Snowmobilers in southern Saskatchewan are thankful for the recent snowfall after three years of dry conditions.
Chris Brewer, CEO of the Saskatchewan Snowmobile Association, said there were many smiles as the snow came down.
Lots of snowmobilers were already out this week.
“We always say around here you should get a good foot of snow before you go out … we have a good amount now, but still it’s pretty light and fluffy so we still ask people to take caution out there,” Brewer said.
Snowmobilers have been telling Brewer how ecstatic they are because of the snow and how much fun they’re having in it.
Brewer said over the last few years snowmobilers from the area have had to take their sleds farther north to enjoy a ride through the snow.
“This (snow) is like a whole new adventure, you get to reintroduce yourself to snowmobiling right out your backdoor,” he said.
Many thought the season was over before this latest dump of snow.
“Even myself I was thinking ‘boy, it’s going to be a real early spring’ … now in some places we’re seeing 20 and 24 inches of snow on the ground and mother nature’s not done with us yet,” Brewer said.
For ideal conditions, the snow needs time to settle down because it has air in it when it falls.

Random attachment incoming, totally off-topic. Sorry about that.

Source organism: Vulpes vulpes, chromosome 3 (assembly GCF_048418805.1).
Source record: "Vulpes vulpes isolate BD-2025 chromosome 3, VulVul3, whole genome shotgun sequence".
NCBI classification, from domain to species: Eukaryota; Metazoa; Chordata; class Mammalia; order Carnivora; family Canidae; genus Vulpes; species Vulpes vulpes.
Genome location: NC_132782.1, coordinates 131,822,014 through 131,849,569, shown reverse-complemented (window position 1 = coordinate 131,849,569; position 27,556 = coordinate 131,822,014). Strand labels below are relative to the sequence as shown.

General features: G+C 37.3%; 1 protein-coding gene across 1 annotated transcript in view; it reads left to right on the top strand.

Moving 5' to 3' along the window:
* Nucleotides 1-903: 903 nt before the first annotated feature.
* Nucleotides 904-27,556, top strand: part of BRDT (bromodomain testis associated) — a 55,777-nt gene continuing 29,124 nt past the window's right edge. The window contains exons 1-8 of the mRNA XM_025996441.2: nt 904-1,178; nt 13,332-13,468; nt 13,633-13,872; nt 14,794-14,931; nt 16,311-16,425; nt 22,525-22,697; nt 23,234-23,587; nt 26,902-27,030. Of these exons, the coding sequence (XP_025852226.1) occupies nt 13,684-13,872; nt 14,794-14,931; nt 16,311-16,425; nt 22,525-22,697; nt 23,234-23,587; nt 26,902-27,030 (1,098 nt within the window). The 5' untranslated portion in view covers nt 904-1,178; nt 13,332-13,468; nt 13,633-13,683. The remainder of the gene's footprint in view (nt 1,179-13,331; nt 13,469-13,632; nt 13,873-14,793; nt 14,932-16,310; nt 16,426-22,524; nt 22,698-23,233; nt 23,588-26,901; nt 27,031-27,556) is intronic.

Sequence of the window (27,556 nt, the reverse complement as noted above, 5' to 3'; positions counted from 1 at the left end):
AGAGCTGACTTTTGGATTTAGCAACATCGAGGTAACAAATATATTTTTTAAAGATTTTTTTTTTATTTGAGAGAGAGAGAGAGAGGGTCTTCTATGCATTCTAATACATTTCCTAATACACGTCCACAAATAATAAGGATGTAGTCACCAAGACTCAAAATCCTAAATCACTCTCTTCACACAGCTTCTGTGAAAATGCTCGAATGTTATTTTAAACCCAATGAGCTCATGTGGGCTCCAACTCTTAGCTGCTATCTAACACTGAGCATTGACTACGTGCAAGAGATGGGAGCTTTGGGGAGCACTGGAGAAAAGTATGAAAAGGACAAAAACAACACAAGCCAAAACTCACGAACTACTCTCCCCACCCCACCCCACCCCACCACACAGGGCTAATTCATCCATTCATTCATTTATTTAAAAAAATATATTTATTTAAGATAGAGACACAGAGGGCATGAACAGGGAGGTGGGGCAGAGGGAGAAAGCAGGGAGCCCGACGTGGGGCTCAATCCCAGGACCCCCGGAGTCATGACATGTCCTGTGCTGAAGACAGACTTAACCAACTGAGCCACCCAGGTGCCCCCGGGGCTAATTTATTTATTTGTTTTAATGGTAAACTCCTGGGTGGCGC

“Overtime as temperatures change … snow begins to start to settle. It’ll get to even better conditions but it is nice to have that light fluffy that does come up over the hood from time to time, but it’ll get even better where as the snow settles up it’ll cover some rocks and make it a lot safer,” Brewer said.
He expects there to be a lot of snowmobilers out this weekend.
“We just hope everybody remembers (to) not drink and ride and be safe out there. Make sure you’re wearing the right clothing and make sure you tell somebody where you’re going. Always ride with a buddy, that means a second snowmobile,” Brewer said.
Some snowmobile events had to be cancelled in the south this year because of the late of snow. Those clubs are now trying to plan some events really quickly to take advantage of the snow.
With files from CJME’s Jessie Anton